Writing
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Venting Creative Frustration

Scene from Disney's Tangled

One difficulty as a writer you may find yourself encountering is when you see someone come out with an idea similar to yours and your gut reaction is, “Hey, I saw that first!!”

As a writer, I find myself in a constant struggle to come up with innovative ideas since there is, as the saying goes, nothing new under the sun.

Usually this means going back to square 1. So what is it that’s bothering me lately? Well, I guess it wouldn’t hurt to vent properly and tell you about it.

My latest story, B—–, is something I’ve been working on since 2008. The capital city, C—-, was inspired by a French spot called Mont St. Michel, a cool island-mountain with a monastery on top. There were going to be other factors too (of course) but I loved the idea of an island city.

I wanted to make this place extra-special. Doing research into world cultures, I discovered the Thai tradition of air lanterns. I thought, “how cool!”. I even thought about using them (later) for my wedding coming up later this summer but it’s illegal in our area. So, if I can’t have them in real life, why not repurpose them for my story?

Then along came Tangled.

I’ve hesitated seeing Tangled because I’ve heard that they have a scene with lanterns. Today, I did a cursory Google search for “tangled lanterns” to get an idea of what exactly they did for the film, and stumbled onto this blog:
Disney, I see Wut You Did There

It’s a relatively succinct post but it says everything I needed to know.

Back to square 1.

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Lauren Miller is a Midwestern born writer with a passion for Jesus, the written word, and dogs. She has seventeen years of experience in the library field and reviews books for the Historical Novels Review (UK). Lauren is the Managing Web Editor and writer for The Scribe, a web publication of the St. Louis Writers Guild, where she also serves as their Director of Communications. She likes to spend her free time enjoying period films, discovering new reads, and being surrounded by other people’s pets. Lauren, her husband, and their wily Maine Coon (who isn’t quite a dog) live in Missouri. You can learn more about Lauren’s writing at LaurenJoanMiller.com.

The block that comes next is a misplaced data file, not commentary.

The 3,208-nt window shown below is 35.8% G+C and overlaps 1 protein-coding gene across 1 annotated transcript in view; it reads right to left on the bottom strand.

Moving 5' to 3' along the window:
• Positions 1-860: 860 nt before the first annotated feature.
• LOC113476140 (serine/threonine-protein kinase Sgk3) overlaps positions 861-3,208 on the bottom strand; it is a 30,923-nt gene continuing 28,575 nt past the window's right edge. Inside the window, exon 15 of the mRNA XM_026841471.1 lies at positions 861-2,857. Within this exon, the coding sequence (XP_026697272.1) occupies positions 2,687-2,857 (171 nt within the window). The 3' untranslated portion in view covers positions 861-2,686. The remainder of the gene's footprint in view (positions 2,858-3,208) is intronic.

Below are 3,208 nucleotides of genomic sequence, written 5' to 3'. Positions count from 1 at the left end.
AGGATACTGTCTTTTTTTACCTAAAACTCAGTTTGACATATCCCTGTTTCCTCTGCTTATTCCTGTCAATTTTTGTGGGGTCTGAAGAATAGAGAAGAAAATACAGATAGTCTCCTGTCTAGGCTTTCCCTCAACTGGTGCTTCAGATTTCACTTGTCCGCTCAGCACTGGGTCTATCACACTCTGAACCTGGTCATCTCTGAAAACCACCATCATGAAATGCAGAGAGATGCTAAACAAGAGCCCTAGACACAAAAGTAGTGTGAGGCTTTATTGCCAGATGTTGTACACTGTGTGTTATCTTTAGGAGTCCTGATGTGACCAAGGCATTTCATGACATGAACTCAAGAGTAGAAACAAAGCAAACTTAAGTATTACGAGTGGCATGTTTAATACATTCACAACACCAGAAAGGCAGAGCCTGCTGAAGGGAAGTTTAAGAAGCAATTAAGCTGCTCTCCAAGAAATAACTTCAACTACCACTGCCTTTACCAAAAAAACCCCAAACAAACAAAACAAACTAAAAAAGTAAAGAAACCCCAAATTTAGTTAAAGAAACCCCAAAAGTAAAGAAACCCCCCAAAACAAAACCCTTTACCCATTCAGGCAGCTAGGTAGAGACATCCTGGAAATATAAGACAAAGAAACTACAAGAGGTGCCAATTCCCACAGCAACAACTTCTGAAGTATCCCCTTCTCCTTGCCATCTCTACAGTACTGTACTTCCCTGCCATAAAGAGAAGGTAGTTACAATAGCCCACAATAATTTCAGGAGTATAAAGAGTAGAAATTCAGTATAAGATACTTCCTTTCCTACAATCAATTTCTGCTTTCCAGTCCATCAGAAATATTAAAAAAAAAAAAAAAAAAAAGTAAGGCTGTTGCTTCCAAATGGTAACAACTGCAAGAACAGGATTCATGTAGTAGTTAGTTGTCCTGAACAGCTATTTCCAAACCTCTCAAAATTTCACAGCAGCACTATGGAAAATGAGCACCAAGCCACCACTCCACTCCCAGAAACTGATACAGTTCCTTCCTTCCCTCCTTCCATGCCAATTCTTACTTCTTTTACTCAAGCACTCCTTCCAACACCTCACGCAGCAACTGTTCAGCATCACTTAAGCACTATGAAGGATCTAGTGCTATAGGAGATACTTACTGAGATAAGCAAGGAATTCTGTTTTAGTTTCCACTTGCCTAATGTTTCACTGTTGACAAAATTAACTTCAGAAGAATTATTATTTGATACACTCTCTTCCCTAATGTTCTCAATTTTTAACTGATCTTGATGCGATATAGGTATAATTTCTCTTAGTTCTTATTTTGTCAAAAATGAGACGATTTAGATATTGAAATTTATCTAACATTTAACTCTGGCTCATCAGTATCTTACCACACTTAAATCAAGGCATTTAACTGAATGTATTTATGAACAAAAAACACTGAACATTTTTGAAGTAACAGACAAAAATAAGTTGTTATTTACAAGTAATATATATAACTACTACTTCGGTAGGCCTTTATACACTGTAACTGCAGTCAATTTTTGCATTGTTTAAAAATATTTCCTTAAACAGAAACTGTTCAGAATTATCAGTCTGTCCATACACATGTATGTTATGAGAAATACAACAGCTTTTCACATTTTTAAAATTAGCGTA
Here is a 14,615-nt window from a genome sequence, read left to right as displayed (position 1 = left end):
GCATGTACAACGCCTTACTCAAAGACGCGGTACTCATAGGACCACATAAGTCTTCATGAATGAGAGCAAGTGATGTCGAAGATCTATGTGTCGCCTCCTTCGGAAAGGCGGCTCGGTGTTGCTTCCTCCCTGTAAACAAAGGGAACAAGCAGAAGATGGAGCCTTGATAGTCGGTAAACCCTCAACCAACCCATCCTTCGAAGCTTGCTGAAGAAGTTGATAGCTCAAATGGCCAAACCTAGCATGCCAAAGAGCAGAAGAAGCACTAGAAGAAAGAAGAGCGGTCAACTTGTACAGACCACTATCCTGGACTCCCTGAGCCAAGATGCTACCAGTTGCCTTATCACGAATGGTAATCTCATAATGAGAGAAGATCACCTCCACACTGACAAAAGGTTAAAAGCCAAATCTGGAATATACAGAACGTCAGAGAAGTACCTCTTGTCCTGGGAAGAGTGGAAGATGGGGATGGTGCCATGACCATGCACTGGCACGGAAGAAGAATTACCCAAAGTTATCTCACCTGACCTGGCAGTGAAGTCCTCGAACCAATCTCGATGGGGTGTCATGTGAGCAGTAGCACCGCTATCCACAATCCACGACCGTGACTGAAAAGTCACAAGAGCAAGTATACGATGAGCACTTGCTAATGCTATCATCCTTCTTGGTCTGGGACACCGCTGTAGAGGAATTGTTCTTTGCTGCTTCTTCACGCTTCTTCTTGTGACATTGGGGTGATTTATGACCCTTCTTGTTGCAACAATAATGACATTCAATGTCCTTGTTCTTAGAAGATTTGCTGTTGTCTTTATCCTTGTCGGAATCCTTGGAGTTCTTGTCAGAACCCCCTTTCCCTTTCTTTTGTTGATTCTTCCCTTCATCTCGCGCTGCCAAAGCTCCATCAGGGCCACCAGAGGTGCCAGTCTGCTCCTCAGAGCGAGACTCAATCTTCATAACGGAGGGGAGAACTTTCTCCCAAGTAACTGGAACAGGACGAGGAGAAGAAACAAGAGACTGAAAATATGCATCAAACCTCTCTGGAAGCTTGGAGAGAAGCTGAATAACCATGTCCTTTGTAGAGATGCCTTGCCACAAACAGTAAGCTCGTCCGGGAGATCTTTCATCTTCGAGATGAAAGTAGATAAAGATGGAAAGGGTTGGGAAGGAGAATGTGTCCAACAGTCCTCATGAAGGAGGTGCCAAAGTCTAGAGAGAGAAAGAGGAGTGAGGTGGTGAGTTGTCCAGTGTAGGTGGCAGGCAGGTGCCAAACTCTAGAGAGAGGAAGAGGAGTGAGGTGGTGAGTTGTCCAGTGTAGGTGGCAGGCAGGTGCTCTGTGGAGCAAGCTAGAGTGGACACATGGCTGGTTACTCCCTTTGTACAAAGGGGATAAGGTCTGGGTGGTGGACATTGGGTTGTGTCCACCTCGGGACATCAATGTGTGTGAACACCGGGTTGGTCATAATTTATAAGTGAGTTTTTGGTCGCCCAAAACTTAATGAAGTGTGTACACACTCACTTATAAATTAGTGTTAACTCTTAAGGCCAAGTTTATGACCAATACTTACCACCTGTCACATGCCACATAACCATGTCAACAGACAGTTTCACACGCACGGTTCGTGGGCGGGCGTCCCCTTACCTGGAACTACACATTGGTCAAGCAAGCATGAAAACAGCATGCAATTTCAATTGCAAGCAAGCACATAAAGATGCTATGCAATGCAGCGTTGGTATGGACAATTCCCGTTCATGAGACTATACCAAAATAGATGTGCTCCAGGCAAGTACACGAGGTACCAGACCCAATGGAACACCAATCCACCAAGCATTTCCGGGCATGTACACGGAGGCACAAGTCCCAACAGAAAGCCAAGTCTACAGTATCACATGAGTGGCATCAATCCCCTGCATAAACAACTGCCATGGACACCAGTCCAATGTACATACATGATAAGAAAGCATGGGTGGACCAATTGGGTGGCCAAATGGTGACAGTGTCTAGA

3 Comments

  1. I really hate when somethign like that happens, when I was 15 or so I had a great idea, started writing a story about it. I was about half way through and I was reading a book of short stories written by Stephen King, one of the short stories was almost identical to my idea, it had been written about 15 years before I was born.

    After reading it I couldn’t continue the story, I knew the execution of the idea was different but the knowledge that someone else had used it and I had read it, tainting my own ideas was too much.

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  2. Actually, my first response on reading it was “Damn, he stole my idea!” then i looked at the copy right and added “15 years before I was even born?”

    I did consider finish it, but really, it was dragging at that point, I realy had no idea how to say what I wanted to say so I gave up. Even looking back now I think that the idea was interesting, but really there was no where to go with it.

    Honestly, I would stick with the lantern idea, mainly because I love floating lanterns, they are just so cool looking.

    That is an interesting question, though really, as writers can we help being tainted? is that not a natural process when we read books/see the world/events. I do try to limit any tainting I might encounter, so if I was writing about an arsonist I would avoid reading books that follow a similar theme.

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  3. I know exactly what you mean, Alan. There’s a fine line between similarity of ideas and previous exposure to another author’s work “tainting” or “influencing” our individual creative efforts. I would love to hear how other writers handle this situation.

    At some point, if you feel strongly enough about the idea and think you can change it enough that there’s no risk of “copycat syndrome”, then maybe go ahead and write it. For B—–, I’ll still be using my capital city but instead of European influences, I may have to source other ideas. Instead of a lantern festival, perhaps another form of light? We’ll see.

    Steven King is a brilliant writer but I’d be surprised if he’s never had this same problem. Did you take any comfort knowing that you both had the same idea? Non-writers have suggested before, “well, at least you’re in good company”. I don’t know about you but it never made me feel better.

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